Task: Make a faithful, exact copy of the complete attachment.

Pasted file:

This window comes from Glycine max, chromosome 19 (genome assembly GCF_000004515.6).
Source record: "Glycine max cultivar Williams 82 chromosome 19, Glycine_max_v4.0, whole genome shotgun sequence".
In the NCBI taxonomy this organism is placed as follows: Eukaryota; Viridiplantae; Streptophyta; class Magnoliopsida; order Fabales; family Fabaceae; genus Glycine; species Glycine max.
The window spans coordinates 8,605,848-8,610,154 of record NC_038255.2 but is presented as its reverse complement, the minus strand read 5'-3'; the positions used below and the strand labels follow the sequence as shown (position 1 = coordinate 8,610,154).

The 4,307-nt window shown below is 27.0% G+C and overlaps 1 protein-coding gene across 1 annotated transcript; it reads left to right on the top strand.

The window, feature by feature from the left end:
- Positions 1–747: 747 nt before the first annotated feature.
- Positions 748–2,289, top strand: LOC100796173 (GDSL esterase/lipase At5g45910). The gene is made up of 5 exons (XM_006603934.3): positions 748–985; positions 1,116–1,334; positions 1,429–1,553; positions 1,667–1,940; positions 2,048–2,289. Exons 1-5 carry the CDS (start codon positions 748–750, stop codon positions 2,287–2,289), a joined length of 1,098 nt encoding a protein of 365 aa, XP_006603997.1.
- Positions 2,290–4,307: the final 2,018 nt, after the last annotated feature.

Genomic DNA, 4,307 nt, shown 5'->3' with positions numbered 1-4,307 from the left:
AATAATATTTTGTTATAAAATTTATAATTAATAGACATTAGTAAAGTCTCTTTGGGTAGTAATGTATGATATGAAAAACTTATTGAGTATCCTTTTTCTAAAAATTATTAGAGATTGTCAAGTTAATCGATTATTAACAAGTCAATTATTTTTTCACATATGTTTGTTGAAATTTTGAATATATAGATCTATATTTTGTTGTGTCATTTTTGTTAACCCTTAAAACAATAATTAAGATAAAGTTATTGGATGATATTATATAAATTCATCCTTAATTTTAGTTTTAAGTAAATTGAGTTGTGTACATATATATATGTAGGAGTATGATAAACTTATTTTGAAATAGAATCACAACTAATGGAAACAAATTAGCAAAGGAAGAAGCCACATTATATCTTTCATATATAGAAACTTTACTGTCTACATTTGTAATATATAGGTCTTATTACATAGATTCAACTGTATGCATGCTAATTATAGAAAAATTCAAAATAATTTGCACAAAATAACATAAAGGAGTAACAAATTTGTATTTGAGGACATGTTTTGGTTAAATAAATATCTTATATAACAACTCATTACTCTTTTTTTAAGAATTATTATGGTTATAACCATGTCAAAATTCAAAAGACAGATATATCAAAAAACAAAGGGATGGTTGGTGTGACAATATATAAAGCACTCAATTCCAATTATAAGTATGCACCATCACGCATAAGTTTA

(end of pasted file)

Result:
This window comes from Glycine max, chromosome 19 (genome assembly GCF_000004515.6).
Source record: "Glycine max cultivar Williams 82 chromosome 19, Glycine_max_v4.0, whole genome shotgun sequence".
In the NCBI taxonomy this organism is placed as follows: Eukaryota; Viridiplantae; Streptophyta; class Magnoliopsida; order Fabales; family Fabaceae; genus Glycine; species Glycine max.
The window spans coordinates 8,605,848-8,610,154 of record NC_038255.2 but is presented as its reverse complement, the minus strand read 5'-3'; the positions used below and the strand labels follow the sequence as shown (position 1 = coordinate 8,610,154).

The 4,307-nt window shown below is 27.0% G+C and overlaps 1 protein-coding gene across 1 annotated transcript; it reads left to right on the top strand.

The window, feature by feature from the left end:
- Positions 1–747: 747 nt before the first annotated feature.
- Positions 748–2,289, top strand: LOC100796173 (GDSL esterase/lipase At5g45910). The gene is made up of 5 exons (XM_006603934.3): positions 748–985; positions 1,116–1,334; positions 1,429–1,553; positions 1,667–1,940; positions 2,048–2,289. Exons 1-5 carry the CDS (start codon positions 748–750, stop codon positions 2,287–2,289), a joined length of 1,098 nt encoding a protein of 365 aa, XP_006603997.1.
- Positions 2,290–4,307: the final 2,018 nt, after the last annotated feature.

Genomic DNA, 4,307 nt, shown 5'->3' with positions numbered 1-4,307 from the left:
AATAATATTTTGTTATAAAATTTATAATTAATAGACATTAGTAAAGTCTCTTTGGGTAGTAATGTATGATATGAAAAACTTATTGAGTATCCTTTTTCTAAAAATTATTAGAGATTGTCAAGTTAATCGATTATTAACAAGTCAATTATTTTTTCACATATGTTTGTTGAAATTTTGAATATATAGATCTATATTTTGTTGTGTCATTTTTGTTAACCCTTAAAACAATAATTAAGATAAAGTTATTGGATGATATTATATAAATTCATCCTTAATTTTAGTTTTAAGTAAATTGAGTTGTGTACATATATATATGTAGGAGTATGATAAACTTATTTTGAAATAGAATCACAACTAATGGAAACAAATTAGCAAAGGAAGAAGCCACATTATATCTTTCATATATAGAAACTTTACTGTCTACATTTGTAATATATAGGTCTTATTACATAGATTCAACTGTATGCATGCTAATTATAGAAAAATTCAAAATAATTTGCACAAAATAACATAAAGGAGTAACAAATTTGTATTTGAGGACATGTTTTGGTTAAATAAATATCTTATATAACAACTCATTACTCTTTTTTTAAGAATTATTATGGTTATAACCATGTCAAAATTCAAAAGACAGATATATCAAAAAACAAAGGGATGGTTGGTGTGACAATATATAAAGCACTCAATTCCAATTATAAGTATGCACCATCACGCATAAGTTTA